These developments have also been recognized by many South East European (SEE) countries by highlighting the health care reforms within their Economic Reform Programmes (ERPs) as some of the priority policies for ensuring fiscal stability and market competitiveness. Having this in mind, the workshop outlined the role, objectives and elements of ERPs while explaining the implications of health care reforms to achievement of countries’ overall fiscal objectives.  

There is not a unique approach to providing and financing health care, because the differences in the level of public health spending across countries reflect their preferences and constraints. Therefore, there is no “optimal” level of public health spending that can provide a benchmark for comparing countries. Yet there is a need to ensure that whatever “model” for health care is adopted, public health care services are provided in an efficient way.

This workshop provided thorough overview of the most common factors causing large inefficiencies in health spending, with the aim of unveiling how reduction of both allocative and productive inefficiencies could enable achievement of the same level of health outcomes with a lower level of spending. These findings serve to Ministries of Finance as important input for undertaking health care spending review evaluations and preparing recommendations that combine containing costs and improving spending efficiency.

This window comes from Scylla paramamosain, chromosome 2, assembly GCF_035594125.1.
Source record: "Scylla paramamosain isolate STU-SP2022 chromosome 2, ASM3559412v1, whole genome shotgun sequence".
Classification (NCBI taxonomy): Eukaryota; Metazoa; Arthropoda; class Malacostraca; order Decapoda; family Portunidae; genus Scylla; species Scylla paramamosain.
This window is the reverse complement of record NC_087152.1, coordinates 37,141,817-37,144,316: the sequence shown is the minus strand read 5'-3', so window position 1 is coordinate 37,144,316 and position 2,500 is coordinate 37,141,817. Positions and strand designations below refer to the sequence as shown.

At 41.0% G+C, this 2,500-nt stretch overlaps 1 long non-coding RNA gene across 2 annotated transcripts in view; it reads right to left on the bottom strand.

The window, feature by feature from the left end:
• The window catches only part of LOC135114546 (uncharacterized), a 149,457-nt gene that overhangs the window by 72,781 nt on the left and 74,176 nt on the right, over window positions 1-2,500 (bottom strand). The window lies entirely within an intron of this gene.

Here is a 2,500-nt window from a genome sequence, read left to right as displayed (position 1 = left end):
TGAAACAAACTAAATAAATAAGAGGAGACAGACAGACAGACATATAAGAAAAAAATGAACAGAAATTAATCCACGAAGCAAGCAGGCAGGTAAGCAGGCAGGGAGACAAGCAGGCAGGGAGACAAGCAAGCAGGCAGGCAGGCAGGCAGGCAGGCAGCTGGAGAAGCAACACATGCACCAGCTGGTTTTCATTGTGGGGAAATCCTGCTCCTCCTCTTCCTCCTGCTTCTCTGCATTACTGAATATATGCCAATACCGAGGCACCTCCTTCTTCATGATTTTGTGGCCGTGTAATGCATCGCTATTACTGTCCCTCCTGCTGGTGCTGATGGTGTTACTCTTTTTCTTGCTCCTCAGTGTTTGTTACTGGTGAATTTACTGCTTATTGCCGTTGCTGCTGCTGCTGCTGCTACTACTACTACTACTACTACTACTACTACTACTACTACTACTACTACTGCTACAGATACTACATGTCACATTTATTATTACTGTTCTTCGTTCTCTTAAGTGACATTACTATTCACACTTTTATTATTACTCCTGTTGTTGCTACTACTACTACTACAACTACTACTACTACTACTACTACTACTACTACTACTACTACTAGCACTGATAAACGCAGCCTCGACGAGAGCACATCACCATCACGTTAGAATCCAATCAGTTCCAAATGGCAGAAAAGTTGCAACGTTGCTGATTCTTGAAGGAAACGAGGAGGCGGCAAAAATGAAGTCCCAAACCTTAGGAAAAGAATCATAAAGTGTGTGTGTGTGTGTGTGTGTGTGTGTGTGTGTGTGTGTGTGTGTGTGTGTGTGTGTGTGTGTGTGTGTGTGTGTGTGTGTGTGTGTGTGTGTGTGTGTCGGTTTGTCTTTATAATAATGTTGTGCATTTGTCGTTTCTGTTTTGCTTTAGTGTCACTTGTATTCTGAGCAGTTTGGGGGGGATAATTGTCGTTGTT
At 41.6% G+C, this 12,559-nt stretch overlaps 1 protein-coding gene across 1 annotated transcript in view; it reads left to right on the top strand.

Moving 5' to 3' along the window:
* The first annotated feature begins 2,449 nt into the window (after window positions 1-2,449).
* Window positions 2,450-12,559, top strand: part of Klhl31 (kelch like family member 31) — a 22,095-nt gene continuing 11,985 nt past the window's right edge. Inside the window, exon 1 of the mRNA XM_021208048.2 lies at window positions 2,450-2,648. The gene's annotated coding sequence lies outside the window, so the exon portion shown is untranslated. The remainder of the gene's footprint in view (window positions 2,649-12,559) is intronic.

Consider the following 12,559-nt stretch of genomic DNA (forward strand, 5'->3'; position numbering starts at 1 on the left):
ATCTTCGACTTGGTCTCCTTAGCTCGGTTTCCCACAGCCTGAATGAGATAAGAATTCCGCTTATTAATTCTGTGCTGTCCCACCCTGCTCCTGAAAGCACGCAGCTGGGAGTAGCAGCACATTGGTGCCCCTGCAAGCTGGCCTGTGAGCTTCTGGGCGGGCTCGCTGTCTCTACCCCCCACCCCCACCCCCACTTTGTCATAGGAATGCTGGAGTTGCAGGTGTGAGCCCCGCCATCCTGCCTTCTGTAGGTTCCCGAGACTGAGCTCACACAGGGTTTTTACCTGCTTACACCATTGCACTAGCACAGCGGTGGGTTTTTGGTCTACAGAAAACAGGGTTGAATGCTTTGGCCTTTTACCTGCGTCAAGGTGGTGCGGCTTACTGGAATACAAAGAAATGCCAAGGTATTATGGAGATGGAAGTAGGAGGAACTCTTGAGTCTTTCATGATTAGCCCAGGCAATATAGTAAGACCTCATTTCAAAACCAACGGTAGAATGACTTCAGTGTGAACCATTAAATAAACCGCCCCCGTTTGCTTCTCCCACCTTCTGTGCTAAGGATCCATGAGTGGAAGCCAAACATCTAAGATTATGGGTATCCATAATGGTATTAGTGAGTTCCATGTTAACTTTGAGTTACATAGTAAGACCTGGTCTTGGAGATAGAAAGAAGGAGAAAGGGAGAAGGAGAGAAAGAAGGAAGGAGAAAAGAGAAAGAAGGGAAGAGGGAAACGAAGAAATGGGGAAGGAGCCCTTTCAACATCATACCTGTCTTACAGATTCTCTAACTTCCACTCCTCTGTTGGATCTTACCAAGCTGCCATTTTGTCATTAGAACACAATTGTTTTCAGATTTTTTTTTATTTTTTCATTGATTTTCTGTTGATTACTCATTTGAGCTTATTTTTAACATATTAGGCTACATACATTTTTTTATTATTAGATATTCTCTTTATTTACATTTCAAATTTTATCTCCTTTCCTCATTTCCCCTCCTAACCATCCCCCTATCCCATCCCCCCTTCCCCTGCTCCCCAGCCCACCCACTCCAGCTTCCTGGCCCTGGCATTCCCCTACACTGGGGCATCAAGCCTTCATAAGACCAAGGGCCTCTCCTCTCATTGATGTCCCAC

During this workshop emphasis was put into understanding possible arrangements for adequate monitoring and evaluation of health care policy outcomes, as well as into how this performance information could be used in budgetary allocation decision making process. This is of particular importance in context of making progress towards introduction of performance based budgeting practices in SEE countries.

Finally, due to complexity of stakeholders involved (ministries of health, ministries of finance, health insurance funds, institutions on both national and sub-national level etc.) in management of health care sector, this event also discussed how coordination and cooperation in exchange of financial and non-financial data could be incentivized.